At the end of my street, I turned a smart right, crossed the main road, headed towards the park, and arrived bang on time. And so the story begins.
I see the walking group at once: a mish-mash of people gathered beneath a huge old oak. Some, in sportwear, are stretching hamstrings and quads, others are clutching take-out coffees and, had I been worried about what to wear, I realize right there that there’s no need: there’s a whole range of active wear between the two groups. I turn my back to the group and snap a smiling selfie with them in the background, then upload it to Instagram as I walk towards the group. ‘Hiking, London-style! #lloydpark’, I write for the caption, adding a little heart emoji, full of the knowledge that my friends back home will find the image everything it’s not: cute (Taylor in a hat!), quaint (London parks!), and moody with the dark sky and bleak trees (weather!). Hollywood Hills it isn’t. Already my phone buzzes with Likes.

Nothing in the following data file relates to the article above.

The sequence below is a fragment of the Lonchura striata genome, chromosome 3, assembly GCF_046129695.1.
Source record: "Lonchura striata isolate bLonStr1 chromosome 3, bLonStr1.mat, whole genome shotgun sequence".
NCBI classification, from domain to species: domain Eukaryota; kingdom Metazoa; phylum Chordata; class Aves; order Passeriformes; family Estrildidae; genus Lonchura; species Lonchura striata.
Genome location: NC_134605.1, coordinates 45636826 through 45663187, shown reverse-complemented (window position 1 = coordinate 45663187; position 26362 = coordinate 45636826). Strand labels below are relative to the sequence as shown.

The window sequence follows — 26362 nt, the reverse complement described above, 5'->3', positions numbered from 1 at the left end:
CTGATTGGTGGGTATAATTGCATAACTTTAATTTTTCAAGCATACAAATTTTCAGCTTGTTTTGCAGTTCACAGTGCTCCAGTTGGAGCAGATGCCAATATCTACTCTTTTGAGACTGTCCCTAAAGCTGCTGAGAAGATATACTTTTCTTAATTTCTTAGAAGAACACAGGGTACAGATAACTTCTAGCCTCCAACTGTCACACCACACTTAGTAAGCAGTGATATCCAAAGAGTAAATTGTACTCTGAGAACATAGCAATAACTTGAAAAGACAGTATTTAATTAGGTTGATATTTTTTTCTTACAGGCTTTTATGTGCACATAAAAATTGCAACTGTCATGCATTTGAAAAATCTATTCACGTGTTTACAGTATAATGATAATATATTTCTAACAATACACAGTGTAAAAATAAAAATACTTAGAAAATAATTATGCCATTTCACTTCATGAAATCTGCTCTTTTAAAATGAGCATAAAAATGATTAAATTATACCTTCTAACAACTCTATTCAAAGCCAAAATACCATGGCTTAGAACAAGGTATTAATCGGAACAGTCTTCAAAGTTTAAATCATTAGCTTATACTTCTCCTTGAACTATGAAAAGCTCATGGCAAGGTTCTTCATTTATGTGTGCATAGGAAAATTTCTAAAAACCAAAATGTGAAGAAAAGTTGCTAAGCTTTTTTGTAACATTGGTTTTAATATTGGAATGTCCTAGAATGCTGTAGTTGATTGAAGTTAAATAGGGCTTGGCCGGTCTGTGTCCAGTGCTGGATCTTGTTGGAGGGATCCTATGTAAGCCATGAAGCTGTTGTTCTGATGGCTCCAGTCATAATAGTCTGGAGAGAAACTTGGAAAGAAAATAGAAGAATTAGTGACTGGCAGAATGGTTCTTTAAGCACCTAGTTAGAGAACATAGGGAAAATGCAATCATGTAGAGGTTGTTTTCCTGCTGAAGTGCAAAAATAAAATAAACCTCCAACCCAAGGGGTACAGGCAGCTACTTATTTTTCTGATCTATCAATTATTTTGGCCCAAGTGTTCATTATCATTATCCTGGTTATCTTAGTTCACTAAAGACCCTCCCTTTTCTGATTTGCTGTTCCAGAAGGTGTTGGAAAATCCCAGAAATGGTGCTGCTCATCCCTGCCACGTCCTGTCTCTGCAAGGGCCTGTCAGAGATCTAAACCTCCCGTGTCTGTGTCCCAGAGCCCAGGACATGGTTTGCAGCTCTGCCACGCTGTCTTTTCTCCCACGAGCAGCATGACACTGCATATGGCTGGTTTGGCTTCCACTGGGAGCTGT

They say you judge a person in seven seconds, and I’m perhaps even quicker than that. I scan the group as I approach, my eyes sweeping right and left through them, ruling out those standing with friends and those too old. I’ve nothing against the elderly, don’t get me wrong, but I’m looking for a specific type of person – a new best friend – and, for that, there are criteria.
I wonder now what would have happened had I turned up earlier or later in the year; had I gone to a different supermarket, seen an ad for a different walking group; read a flyer for a different kind of hobby. I go over and over how things might have been different. But this is the day I join this walking group, and I spot a potential friend at once. There’s something about her face, her hair, her clothes, and the way she holds herself. She looks like one of my friends – my real friends back in the States. What I feel is familiarity: that woman standing there in the skinny jeans, the brown boots and the olive-green coat looks like she should be in my tribe. I take a deep breath and wend my way through the other walkers, smiling politely, until I get to her.